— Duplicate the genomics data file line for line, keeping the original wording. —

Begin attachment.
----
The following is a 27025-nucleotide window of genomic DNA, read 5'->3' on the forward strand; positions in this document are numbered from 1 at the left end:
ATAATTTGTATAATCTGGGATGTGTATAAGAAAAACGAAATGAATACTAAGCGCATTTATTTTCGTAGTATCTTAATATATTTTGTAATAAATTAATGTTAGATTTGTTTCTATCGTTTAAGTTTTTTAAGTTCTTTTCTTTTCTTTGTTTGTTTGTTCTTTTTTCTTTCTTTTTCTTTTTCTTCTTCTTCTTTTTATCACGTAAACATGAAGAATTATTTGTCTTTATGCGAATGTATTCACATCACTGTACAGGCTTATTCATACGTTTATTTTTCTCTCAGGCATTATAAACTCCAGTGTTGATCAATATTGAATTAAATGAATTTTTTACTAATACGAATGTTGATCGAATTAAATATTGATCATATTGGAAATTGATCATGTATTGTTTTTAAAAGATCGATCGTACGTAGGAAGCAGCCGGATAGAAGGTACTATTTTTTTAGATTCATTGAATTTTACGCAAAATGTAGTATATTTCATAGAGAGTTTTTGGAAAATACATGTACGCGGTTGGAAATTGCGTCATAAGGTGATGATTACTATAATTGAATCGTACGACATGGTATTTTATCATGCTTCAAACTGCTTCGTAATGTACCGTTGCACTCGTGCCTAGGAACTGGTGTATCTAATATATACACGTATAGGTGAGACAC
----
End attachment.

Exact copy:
The following is a 27025-nucleotide window of genomic DNA, read 5'->3' on the forward strand; positions in this document are numbered from 1 at the left end:
ATAATTTGTATAATCTGGGATGTGTATAAGAAAAACGAAATGAATACTAAGCGCATTTATTTTCGTAGTATCTTAATATATTTTGTAATAAATTAATGTTAGATTTGTTTCTATCGTTTAAGTTTTTTAAGTTCTTTTCTTTTCTTTGTTTGTTTGTTCTTTTTTCTTTCTTTTTCTTTTTCTTCTTCTTCTTTTTATCACGTAAACATGAAGAATTATTTGTCTTTATGCGAATGTATTCACATCACTGTACAGGCTTATTCATACGTTTATTTTTCTCTCAGGCATTATAAACTCCAGTGTTGATCAATATTGAATTAAATGAATTTTTTACTAATACGAATGTTGATCGAATTAAATATTGATCATATTGGAAATTGATCATGTATTGTTTTTAAAAGATCGATCGTACGTAGGAAGCAGCCGGATAGAAGGTACTATTTTTTTAGATTCATTGAATTTTACGCAAAATGTAGTATATTTCATAGAGAGTTTTTGGAAAATACATGTACGCGGTTGGAAATTGCGTCATAAGGTGATGATTACTATAATTGAATCGTACGACATGGTATTTTATCATGCTTCAAACTGCTTCGTAATGTACCGTTGCACTCGTGCCTAGGAACTGGTGTATCTAATATATACACGTATAGGTGAGACAC